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LETTER TO EDITOR
Year : 2019  |  Volume : 13  |  Issue : 1  |  Page : 89-90

Point-of-care ultrasound as an aid to upper esophageal foreign body removal


1 Department of Truma and Emergency, All India Institute of Medical Science, Bhubaneswar, Odisha, India
2 Department of Anaesthesia, All India Institute of Medical Science, Bhubaneswar, Odisha, India
3 Department of ENT, All India Institute of Medical Science, Bhubaneswar, Odisha, India

Correspondence Address:
Dr. Chitta R Mohanty
Department of Trauma and Emergency, AIIMS, Bhubaneswar - 751 019, Odisha
India
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Source of Support: None, Conflict of Interest: None


DOI: 10.4103/sja.SJA_716_18

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Date of Web Publication28-Dec-2018
 


How to cite this article:
Mohanty CR, Singh N, Mehta S, Das S. Point-of-care ultrasound as an aid to upper esophageal foreign body removal. Saudi J Anaesth 2019;13:89-90

How to cite this URL:
Mohanty CR, Singh N, Mehta S, Das S. Point-of-care ultrasound as an aid to upper esophageal foreign body removal. Saudi J Anaesth [serial online] 2019 [cited 2019 Mar 21];13:89-90. Available from: http://www.saudija.org/text.asp?2019/13/1/89/248862



Sir,

Foreign bodies are common among the pediatric population. Plain radiograph AP view is the standard to diagnose and localize ingested or aspirated foreign body (FB). Most of the patients need either sedation or general anesthesia for FB removal depending on its position. Point-of-care ultrasound (POCUS) of the upper airway can be used for detection and also as a dynamic tool for monitoring the changes in the position of the FB during the attempt of its removal. It has been used for the localization and removal of soft tissue FB.[1] Here, we present a case of use of POCUS for upper esophageal FB removal.

A 3-year-old male child, 11 kg, presented to the emergency department with a history of ingestion of FB. The plan was to remove it under general anesthesia. Chest X-ray AP view confirmed a radio-opaque FB. He was premedicated with injection glycopyorrolate 0.1 μg, fentanyl 2 μg/kg, and inj. midazolam 0.5 mg iv. Ventilation was assisted with 50% oxygen and sevoflurane. Inj attracurium 0.5 mg/kg was administered, and trachea was intubated with cuffed size 4 endotracheal tube. The SonoSite M-Turbo ultrasound machine with linear 13--6 MHz transducer was used to confirm the location of FB [Figure 1]. It was removed with the help of esophagoscope. Initially, it was visible but was lost during manipulation. There was a doubt of the passage of FB down in the esophagus, but the ultrasound was suggesting its presence in the upper esophagus. Esophagoscope was repositioned and the FB was removed in the fourth attempt with minimal trauma. It is not rare to detect the FB in preprocedure X-ray, but finding nothing during exploration under anesthesia.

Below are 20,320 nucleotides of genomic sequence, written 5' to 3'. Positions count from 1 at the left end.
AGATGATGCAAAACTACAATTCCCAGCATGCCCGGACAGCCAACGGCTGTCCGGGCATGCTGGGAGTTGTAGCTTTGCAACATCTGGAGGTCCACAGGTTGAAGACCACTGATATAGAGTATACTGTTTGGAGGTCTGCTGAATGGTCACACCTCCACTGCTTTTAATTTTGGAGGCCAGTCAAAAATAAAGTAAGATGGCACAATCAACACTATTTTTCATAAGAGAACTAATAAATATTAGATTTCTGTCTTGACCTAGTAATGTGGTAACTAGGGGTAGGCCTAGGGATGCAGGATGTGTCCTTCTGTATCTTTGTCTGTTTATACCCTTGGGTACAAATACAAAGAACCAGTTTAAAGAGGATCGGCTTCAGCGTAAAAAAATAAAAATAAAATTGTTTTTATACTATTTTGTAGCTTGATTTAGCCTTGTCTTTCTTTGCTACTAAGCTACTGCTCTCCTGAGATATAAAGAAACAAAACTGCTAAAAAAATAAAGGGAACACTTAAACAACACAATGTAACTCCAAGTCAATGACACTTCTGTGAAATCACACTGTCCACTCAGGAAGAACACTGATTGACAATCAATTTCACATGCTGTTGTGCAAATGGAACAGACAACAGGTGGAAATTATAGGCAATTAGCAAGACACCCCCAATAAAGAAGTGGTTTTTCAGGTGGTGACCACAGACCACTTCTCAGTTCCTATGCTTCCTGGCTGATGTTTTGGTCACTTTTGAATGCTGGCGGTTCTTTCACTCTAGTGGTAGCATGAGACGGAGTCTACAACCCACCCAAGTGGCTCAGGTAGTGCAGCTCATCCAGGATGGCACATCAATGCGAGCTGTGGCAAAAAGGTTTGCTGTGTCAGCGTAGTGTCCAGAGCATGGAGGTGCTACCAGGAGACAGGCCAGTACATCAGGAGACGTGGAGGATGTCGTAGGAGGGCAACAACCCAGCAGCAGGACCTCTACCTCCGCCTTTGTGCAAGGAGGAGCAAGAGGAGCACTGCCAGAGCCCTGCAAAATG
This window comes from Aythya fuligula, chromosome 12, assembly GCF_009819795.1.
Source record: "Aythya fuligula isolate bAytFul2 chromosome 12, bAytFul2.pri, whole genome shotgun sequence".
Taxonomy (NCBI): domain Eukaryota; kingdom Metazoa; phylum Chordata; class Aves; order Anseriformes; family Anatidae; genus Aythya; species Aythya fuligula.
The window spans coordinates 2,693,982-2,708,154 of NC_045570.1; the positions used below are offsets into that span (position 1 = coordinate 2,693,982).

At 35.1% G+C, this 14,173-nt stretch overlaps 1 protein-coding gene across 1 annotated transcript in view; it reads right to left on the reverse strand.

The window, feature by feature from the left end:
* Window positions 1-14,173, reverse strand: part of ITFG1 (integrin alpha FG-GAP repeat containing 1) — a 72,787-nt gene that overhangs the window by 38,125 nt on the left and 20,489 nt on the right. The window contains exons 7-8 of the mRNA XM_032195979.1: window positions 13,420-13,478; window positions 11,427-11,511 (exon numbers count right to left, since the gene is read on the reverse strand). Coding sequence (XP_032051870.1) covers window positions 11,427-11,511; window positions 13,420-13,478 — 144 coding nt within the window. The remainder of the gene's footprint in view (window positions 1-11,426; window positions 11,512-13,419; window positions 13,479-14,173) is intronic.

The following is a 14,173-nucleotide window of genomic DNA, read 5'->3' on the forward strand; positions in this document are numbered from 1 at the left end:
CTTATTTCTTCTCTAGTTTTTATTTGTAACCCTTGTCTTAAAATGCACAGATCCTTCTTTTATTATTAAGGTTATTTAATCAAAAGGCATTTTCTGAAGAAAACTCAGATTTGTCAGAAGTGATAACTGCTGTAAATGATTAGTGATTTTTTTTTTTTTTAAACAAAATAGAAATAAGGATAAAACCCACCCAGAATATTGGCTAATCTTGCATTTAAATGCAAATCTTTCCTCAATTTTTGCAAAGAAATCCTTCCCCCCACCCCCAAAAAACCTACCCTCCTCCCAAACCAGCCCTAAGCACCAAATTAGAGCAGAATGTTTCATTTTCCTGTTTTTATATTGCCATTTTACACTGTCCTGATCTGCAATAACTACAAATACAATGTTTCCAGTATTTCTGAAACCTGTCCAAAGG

Figure 1: Radio-opaque foreign body (yellow arrow) inside esophagus (ESO); CCA: Common carotid artery; IJA: Internal jugular vein

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We suggest the use of POCUS before or after anesthesia, depending on the co-operation of the patient posted for FB removal. It will also avoid unnecessary radiation exposure in the pediatric population.[2] Further studies are needed to consider it as a part of FB management algorithm.

Declaration of patient consent

The authors certify that they have obtained all appropriate patient consent forms. In the form the patient(s) has/have given his/her/their consent for his/her/their images and other clinical information to be reported in the journal. The patients understand that their names and initials will not be published and due efforts will be made to conceal their identity, but anonymity cannot be guaranteed.

Financial support and sponsorship

Nil.

Conflicts of interest

There are no conflicts of interest.



 
  References Top

1.
Varshney T, Kwan CW, Fischer JW, Abo A. Emergency point-of-care ultrasound diagnosis of retained soft tissue foreign bodies in the pediatric emergency department. Pediatr Emerg Care 2017;33:434-6.  Back to cited text no. 1
    
2.
Sejun J, Kwan C. Novel uses of point-of-care ultrasound for pediatric foreign bodies: An emergency department case series. J Emerg Med 2018;55:530-3.  Back to cited text no. 2
    


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